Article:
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Where Oh Where Did My Texas PPO Go!

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Types of Health Insurance PlansThe recent decision by Blue Cross Blue Shield Texas and now Humana to discontinue their PPO plans has spelled disaster for many families seeking to find a doctor who accepts the now-offered EPO and HMO plans from those carriers.  The new plans, while ACA-compliant, are not widely accepted by doctors, and often a consumer will end up stuck with the entire bill for non-emergency care.  Furthermore, it is relatively common for the closest in-network doctor for specialist services to be more than 100 miles away – an additional burden in travel and time.

The San Antonio Express reported an example of the lack of coverage in the plight of Ken Davis, a self-employed entrepreneur from La Vernia.  His gastroenterologist and orthopedist were not covered under the new HMO plan, and neither was his wife’s specialist, who she was seeing for ongoing treatment for rheumatoid arthritis.  To further complicate matters, none of the in-network gastroenterologists would accept his HMO plan, and there wasn’t a rheumatologist within 100 miles who was considered in-network and would accept the HMO plan.

PPOs, or preferred provider organization plans, were the most popular type of plan in Texas.  Blue Cross Blue Shield stopped offering the plan on the exchange beginning the first of the year, with Humana following suit discontinuing their PPO on-exchange as well.  The shift has made finding a covered doctor, let alone a specialist, a burden to many in Texas.

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The change from the insurance carriers was one out of necessity to control costs.  As explained by Dana Forgione, chair of the University of Texas at San Antonio’s business of health program, “A PPO format is just not a luxury that the plans can afford anymore.  In order to avoid the consumer and regulatory backlash over huge premium increases, the only other option is to cut costs. And the way to cut costs is to go to a narrow, highly controlled network, where you have gatekeepers who limit access to specialists. You have selected providers who you can deliver market share to in exchange for steep discounts on pricing.  That results in unhappy patients who say, ‘I can’t get my doctor anymore, I can’t get my hospital anymore.’ And that’s frankly a fact of life. That’s the way it’s going to be.”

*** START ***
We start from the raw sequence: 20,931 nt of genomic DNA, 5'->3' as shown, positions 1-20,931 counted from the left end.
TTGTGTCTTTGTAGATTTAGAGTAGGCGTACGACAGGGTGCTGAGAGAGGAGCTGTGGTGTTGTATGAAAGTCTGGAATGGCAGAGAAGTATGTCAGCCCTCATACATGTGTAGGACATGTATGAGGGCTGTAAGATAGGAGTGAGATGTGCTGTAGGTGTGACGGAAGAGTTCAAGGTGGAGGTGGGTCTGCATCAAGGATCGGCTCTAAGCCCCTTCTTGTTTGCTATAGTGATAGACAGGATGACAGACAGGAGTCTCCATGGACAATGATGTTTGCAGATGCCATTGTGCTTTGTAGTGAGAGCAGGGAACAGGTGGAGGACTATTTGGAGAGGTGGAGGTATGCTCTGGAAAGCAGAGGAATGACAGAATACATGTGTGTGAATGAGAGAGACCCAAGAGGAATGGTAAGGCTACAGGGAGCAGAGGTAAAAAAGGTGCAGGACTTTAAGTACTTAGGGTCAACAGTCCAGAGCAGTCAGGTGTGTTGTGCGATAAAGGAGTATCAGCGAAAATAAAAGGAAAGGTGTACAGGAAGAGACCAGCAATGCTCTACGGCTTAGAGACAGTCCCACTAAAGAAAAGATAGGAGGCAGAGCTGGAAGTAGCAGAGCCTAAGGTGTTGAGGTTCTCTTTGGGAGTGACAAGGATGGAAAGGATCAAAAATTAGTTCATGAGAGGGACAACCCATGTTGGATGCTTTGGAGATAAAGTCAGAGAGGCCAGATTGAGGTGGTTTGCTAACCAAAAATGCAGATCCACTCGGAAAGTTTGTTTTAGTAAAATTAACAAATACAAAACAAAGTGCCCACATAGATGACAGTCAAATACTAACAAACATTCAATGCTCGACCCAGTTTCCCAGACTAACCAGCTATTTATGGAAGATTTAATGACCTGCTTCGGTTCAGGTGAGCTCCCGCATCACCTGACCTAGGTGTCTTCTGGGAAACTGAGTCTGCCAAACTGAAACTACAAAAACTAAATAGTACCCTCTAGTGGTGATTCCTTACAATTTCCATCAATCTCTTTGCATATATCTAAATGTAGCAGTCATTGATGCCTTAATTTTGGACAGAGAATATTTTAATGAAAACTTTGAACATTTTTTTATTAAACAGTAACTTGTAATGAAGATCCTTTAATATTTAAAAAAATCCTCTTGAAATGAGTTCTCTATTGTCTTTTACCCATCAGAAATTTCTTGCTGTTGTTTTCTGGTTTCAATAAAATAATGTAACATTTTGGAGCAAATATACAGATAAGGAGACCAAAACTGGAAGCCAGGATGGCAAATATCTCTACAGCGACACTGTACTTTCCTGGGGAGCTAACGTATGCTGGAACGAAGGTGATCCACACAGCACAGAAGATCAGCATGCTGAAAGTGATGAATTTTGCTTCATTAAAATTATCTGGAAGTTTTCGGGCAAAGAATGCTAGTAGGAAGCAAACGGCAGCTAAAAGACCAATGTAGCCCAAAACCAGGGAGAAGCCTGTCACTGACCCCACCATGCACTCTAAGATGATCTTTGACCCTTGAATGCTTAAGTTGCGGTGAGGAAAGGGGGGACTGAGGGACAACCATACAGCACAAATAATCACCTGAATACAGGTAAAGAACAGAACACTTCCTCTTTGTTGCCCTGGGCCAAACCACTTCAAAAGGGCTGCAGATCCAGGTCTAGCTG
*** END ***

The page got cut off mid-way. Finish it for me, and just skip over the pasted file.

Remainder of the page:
He also has made the prediction that carriers discontinuing PPOs will spread to other major metro areas.  At this time, PPOs are still available in the following major cities: Chicago in Illinois, St. Louis in Missouri, New Orleans in Louisiana, Detroit in Michigan, Memphis and Nashville in TN, and Portland, Oregon.  He also noted that a further factor will be the gradual aging of population increasing the number of Medicare recipients, resulting in further pressure to control costs.

The end result is more burden on consumers, both in travel time and in stress adapting to the new plans, and unfortunately the trend looks to be only starting.

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